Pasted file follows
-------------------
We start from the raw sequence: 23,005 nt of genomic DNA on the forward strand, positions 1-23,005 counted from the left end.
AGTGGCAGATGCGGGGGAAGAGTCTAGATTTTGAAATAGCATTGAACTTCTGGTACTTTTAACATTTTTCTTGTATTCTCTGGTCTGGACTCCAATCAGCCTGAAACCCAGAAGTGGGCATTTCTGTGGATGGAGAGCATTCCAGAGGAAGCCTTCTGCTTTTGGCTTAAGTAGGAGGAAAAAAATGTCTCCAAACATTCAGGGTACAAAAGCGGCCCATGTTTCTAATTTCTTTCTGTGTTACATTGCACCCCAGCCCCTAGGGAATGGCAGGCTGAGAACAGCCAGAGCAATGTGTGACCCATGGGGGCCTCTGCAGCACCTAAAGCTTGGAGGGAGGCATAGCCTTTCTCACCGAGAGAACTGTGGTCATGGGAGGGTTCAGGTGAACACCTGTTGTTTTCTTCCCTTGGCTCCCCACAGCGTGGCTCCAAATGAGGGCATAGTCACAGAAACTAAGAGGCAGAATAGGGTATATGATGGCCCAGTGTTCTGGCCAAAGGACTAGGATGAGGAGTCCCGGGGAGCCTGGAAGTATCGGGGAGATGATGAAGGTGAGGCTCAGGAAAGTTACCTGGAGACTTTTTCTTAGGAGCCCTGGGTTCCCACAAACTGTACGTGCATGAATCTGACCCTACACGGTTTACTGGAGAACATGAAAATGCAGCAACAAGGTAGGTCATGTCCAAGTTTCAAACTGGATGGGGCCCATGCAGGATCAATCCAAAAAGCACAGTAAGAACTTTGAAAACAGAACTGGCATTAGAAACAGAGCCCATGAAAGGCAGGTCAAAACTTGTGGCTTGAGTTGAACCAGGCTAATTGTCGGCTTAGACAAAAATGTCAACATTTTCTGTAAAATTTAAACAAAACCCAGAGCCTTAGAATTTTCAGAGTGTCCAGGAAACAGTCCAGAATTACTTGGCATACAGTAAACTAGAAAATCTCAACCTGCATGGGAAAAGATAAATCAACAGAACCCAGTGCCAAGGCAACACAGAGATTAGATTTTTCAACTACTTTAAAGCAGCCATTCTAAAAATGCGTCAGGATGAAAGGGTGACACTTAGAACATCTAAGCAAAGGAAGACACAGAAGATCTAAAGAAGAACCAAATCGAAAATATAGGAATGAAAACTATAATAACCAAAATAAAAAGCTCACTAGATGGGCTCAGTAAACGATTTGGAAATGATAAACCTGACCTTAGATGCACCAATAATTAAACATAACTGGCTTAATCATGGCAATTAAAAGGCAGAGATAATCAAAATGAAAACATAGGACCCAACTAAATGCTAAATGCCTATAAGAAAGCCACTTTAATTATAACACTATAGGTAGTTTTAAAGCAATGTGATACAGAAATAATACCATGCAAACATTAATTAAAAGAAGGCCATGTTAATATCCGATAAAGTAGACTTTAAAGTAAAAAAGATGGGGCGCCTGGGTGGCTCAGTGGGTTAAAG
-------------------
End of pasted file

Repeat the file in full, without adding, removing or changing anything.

We start from the raw sequence: 23,005 nt of genomic DNA on the forward strand, positions 1-23,005 counted from the left end.
AGTGGCAGATGCGGGGGAAGAGTCTAGATTTTGAAATAGCATTGAACTTCTGGTACTTTTAACATTTTTCTTGTATTCTCTGGTCTGGACTCCAATCAGCCTGAAACCCAGAAGTGGGCATTTCTGTGGATGGAGAGCATTCCAGAGGAAGCCTTCTGCTTTTGGCTTAAGTAGGAGGAAAAAAATGTCTCCAAACATTCAGGGTACAAAAGCGGCCCATGTTTCTAATTTCTTTCTGTGTTACATTGCACCCCAGCCCCTAGGGAATGGCAGGCTGAGAACAGCCAGAGCAATGTGTGACCCATGGGGGCCTCTGCAGCACCTAAAGCTTGGAGGGAGGCATAGCCTTTCTCACCGAGAGAACTGTGGTCATGGGAGGGTTCAGGTGAACACCTGTTGTTTTCTTCCCTTGGCTCCCCACAGCGTGGCTCCAAATGAGGGCATAGTCACAGAAACTAAGAGGCAGAATAGGGTATATGATGGCCCAGTGTTCTGGCCAAAGGACTAGGATGAGGAGTCCCGGGGAGCCTGGAAGTATCGGGGAGATGATGAAGGTGAGGCTCAGGAAAGTTACCTGGAGACTTTTTCTTAGGAGCCCTGGGTTCCCACAAACTGTACGTGCATGAATCTGACCCTACACGGTTTACTGGAGAACATGAAAATGCAGCAACAAGGTAGGTCATGTCCAAGTTTCAAACTGGATGGGGCCCATGCAGGATCAATCCAAAAAGCACAGTAAGAACTTTGAAAACAGAACTGGCATTAGAAACAGAGCCCATGAAAGGCAGGTCAAAACTTGTGGCTTGAGTTGAACCAGGCTAATTGTCGGCTTAGACAAAAATGTCAACATTTTCTGTAAAATTTAAACAAAACCCAGAGCCTTAGAATTTTCAGAGTGTCCAGGAAACAGTCCAGAATTACTTGGCATACAGTAAACTAGAAAATCTCAACCTGCATGGGAAAAGATAAATCAACAGAACCCAGTGCCAAGGCAACACAGAGATTAGATTTTTCAACTACTTTAAAGCAGCCATTCTAAAAATGCGTCAGGATGAAAGGGTGACACTTAGAACATCTAAGCAAAGGAAGACACAGAAGATCTAAAGAAGAACCAAATCGAAAATATAGGAATGAAAACTATAATAACCAAAATAAAAAGCTCACTAGATGGGCTCAGTAAACGATTTGGAAATGATAAACCTGACCTTAGATGCACCAATAATTAAACATAACTGGCTTAATCATGGCAATTAAAAGGCAGAGATAATCAAAATGAAAACATAGGACCCAACTAAATGCTAAATGCCTATAAGAAAGCCACTTTAATTATAACACTATAGGTAGTTTTAAAGCAATGTGATACAGAAATAATACCATGCAAACATTAATTAAAAGAAGGCCATGTTAATATCCGATAAAGTAGACTTTAAAGTAAAAAAGATGGGGCGCCTGGGTGGCTCAGTGGGTTAAAG